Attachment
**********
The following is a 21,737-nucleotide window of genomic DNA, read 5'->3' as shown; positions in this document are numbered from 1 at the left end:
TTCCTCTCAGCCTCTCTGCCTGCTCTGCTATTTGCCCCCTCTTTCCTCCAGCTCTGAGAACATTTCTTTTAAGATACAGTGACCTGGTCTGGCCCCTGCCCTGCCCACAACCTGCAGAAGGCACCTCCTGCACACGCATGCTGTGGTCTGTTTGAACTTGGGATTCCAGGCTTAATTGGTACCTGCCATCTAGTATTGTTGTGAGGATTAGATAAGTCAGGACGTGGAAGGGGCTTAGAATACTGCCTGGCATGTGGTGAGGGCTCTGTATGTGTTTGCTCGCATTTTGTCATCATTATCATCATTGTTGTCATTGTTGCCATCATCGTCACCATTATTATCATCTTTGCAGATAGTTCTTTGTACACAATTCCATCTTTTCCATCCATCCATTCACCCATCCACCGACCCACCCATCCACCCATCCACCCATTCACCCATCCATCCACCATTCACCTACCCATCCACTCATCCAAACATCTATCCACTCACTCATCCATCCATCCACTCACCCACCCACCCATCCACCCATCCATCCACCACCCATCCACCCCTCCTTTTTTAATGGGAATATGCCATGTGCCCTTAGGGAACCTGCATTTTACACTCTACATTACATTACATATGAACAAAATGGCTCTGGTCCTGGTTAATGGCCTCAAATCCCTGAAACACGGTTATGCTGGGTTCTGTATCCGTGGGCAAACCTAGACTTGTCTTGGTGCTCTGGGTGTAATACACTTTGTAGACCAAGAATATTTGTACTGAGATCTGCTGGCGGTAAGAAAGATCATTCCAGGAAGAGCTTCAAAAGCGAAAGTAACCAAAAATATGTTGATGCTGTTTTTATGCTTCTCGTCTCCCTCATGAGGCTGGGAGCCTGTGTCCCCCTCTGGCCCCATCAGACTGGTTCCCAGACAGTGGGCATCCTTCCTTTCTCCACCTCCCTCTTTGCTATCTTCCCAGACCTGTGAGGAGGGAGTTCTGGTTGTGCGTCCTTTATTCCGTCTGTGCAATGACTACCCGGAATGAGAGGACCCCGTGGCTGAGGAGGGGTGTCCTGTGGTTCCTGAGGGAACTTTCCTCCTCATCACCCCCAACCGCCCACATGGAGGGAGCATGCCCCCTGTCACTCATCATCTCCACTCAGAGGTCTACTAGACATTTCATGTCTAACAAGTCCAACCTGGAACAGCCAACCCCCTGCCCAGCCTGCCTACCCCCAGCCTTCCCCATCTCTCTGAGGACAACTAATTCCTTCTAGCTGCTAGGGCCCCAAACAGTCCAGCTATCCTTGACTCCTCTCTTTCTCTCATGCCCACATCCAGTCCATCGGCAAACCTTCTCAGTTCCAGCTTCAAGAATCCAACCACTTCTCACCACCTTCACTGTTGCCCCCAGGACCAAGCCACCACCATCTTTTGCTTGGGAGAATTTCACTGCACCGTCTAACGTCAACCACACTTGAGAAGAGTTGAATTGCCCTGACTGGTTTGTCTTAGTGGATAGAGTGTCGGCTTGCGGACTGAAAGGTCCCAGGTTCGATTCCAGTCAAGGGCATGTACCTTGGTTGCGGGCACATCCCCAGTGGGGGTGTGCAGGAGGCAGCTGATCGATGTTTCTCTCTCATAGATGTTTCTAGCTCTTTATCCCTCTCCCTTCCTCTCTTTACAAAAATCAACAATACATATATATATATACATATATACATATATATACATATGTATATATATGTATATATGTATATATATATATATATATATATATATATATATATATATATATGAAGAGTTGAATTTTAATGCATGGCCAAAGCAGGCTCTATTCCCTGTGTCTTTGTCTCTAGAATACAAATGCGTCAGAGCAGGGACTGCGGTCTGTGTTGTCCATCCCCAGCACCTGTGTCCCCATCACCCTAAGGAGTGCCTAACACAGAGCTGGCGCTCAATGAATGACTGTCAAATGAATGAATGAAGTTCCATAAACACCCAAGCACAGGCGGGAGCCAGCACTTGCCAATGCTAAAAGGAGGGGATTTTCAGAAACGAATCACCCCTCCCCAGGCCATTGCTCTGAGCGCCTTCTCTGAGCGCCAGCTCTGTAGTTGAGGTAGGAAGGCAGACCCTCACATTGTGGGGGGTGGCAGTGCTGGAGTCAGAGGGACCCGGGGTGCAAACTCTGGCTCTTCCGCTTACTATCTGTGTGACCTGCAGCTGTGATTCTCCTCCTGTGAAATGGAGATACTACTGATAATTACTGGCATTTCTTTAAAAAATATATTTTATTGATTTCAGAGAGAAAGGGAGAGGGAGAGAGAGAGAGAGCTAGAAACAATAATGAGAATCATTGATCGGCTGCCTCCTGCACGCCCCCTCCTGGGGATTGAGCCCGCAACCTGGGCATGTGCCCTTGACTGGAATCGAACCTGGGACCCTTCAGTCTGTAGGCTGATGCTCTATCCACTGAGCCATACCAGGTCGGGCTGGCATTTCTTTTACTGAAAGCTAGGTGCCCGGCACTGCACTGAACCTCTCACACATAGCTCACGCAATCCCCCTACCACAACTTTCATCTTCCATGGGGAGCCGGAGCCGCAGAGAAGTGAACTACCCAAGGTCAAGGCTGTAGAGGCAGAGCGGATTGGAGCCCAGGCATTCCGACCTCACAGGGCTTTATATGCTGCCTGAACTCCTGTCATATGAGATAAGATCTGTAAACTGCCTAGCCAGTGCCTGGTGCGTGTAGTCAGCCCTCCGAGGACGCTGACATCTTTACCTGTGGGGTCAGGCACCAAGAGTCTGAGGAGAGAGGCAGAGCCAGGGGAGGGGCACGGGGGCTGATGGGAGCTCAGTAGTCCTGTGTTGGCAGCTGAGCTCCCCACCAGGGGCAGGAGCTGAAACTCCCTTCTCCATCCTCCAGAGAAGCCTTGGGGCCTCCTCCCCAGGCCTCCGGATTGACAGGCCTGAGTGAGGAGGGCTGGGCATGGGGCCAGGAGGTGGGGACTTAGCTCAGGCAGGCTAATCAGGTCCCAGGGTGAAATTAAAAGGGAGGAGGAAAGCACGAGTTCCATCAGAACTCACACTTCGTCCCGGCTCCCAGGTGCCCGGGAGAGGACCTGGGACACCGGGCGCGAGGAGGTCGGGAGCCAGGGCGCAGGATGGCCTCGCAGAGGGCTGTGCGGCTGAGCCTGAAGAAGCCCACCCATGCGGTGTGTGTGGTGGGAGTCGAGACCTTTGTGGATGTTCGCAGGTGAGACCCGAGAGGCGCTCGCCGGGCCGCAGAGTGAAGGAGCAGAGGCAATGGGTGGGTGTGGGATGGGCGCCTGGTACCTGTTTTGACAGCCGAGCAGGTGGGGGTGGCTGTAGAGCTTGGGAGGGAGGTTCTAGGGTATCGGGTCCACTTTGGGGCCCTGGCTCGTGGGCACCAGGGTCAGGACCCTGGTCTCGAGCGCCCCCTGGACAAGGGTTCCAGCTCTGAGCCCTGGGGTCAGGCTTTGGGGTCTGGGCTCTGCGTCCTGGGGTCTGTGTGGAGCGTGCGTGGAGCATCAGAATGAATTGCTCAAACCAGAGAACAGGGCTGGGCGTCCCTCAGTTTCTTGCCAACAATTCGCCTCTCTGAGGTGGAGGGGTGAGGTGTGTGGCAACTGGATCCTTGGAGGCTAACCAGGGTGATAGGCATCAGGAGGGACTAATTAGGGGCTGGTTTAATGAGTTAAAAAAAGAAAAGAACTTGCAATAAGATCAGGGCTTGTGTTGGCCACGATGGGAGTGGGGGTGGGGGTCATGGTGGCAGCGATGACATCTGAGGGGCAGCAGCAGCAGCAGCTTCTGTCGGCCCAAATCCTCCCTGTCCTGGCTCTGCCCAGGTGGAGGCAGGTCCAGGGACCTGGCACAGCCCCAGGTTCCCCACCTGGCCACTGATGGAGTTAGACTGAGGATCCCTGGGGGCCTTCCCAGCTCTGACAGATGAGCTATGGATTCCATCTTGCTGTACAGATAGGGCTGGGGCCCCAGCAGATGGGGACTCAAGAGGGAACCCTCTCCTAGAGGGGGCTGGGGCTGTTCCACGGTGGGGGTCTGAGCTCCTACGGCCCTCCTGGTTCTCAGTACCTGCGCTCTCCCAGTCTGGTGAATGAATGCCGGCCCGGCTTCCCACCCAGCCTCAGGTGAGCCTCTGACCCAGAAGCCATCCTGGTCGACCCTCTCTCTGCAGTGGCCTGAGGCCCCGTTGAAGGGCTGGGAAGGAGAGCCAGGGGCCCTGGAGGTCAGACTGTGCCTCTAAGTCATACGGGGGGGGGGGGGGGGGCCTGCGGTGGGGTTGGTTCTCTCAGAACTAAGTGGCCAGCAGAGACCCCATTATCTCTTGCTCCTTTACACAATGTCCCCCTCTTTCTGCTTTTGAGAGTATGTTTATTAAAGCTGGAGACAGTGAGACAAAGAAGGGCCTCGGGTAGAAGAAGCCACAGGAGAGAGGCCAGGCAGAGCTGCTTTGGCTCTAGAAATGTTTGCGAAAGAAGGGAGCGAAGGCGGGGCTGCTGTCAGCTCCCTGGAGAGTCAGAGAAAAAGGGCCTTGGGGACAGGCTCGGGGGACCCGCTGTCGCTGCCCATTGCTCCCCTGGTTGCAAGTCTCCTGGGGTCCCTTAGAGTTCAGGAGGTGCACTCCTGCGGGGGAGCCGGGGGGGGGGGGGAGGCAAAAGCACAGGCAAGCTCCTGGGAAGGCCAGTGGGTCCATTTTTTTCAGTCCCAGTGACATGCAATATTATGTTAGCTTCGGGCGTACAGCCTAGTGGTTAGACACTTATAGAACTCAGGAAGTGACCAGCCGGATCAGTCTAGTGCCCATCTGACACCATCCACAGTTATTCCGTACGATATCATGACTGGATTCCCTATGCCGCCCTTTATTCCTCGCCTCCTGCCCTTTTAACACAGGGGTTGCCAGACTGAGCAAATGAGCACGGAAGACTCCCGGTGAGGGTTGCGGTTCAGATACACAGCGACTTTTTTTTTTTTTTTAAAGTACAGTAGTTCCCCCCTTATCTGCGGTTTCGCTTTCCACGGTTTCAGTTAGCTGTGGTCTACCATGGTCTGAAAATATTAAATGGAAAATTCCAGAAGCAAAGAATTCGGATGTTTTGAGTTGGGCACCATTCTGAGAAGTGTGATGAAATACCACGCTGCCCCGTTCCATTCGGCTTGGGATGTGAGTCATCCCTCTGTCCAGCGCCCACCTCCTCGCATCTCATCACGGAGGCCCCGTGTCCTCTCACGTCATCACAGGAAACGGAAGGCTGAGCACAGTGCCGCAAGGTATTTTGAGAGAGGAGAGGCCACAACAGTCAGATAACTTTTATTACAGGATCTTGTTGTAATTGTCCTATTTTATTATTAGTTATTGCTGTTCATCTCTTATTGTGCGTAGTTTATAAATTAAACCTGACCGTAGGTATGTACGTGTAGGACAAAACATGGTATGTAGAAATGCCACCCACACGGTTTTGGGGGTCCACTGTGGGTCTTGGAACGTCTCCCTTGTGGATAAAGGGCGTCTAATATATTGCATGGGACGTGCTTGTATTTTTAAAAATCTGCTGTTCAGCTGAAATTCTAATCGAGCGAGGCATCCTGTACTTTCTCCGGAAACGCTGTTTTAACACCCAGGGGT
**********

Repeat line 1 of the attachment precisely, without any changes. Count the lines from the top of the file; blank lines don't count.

The following is a 21,737-nucleotide window of genomic DNA, read 5'->3' as shown; positions in this document are numbered from 1 at the left end: